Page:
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North Carolina charts $1.5 bln boost to PE portfolio

Pension System: North Carolina Retirement Systems

Total Assets: $87.4 billion

PE Assets: $3.8 billion

Current PE Allocation / Target: 4.3% / 6%

Chief Investment Officer: Kevin SigRist

Looking ahead, the North Carolina Retirement Systems may make annualized commitments to private equity of about $1.2 billion to $1.6 billion, according to a presentation by the pension system.

The allocation policy changes already have been implemented by State Treasurer Janet Cowell, who shared the new targets with the pension system’s investment advisory committee at a meeting in May. The changes take effect on July 1.

The pension system cut its official private equity allocation target to 6 percent from 6.5 percent. But the lower number still represents a 1.7 percent hike in the asset class from its actual, current allocation of 4.3 percent.

Under its new guidelines, North Carolina is about $1.5 billion short of its private equity allocation. In other major asset classes, it also is $1.5 billion below its intended investment level in opportunistic fixed income; $1.8 billion below its target for core real estate; $1.8 billion below its target allocation for inflation-sensitive investments, and $400 million below its cash allocation goal. By contrast, the retirement system is $2.4 billion overallocated to public equity and $3 billion overallocated to investment-grade fixed income.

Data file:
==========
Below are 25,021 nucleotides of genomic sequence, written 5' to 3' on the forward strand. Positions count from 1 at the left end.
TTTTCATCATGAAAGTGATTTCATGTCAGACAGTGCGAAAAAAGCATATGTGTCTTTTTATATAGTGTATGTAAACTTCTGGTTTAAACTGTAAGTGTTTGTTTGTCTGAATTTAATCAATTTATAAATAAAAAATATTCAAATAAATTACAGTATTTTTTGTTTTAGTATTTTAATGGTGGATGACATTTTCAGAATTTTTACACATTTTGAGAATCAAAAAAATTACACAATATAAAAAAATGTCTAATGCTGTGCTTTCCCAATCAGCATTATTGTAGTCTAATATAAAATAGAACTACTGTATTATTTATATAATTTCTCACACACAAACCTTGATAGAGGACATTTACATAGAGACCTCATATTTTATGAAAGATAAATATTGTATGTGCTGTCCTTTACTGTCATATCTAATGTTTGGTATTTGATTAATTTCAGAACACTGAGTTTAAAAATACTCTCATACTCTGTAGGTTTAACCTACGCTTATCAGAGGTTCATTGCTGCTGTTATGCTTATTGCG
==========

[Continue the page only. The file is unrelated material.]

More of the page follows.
In a summary prepared by the treasurer for the investment advisory committee, the pension system said the U.S. buyouts business is seeing robust credit supply and strong equity capital flows, which are boosting initial public offerings and the market for mergers and  acquisitions. As a result, buyout valuations are seeing a “significant” rise.

“Debt availability plus friendly terms plus more reliance on financial engineering via greater leverage levels equals higher entry valuations and lower longer-term returns for new dollars,” according to the presentation. Yet private equity offers some attractive sub-sectors: secondaries, co-investments and distressed investments; venture capital and growth equity.

Among buyout funds, the pension system said it will seek out managers that are not reliant on financial engineering and demonstrate operational expertise; offer deep industry experience as opposed to generalists; offer experience in various parts of the capital structure, and have a mid-market focus, rather than larger deals. European exposure is a plus, where “more attractive valuations should be explored,” the pension system said.

Separately, North Carolina Retirement Systems approved a $150 million commitment to Crestview Partners III LP, the latest buyout fund from Crestview Partners. The New York-based firm, founded by former executives at Goldman Sachs and Morgan Stanley, is targeting $3 billion for its largest fund yet, according to a report by sister website peHUB. The firm focuses on mid-market companies in the financial services, media, health care and energy sectors. The pension system’s commitment to the fund came at its April 28 meeting.

Also this year, the pension system committed $300 million to Marathon Currituck Fund, a credit strategies pool from Marathon Asset Management. It also committed $60 million to Intervale Capital III from Intervale Capital and $125 million to Orion Mine Finance Fund 1-A from Orion Resource Partners. The Intervale and Orion Resource investments were grouped in the pension system’s inflation portfolio.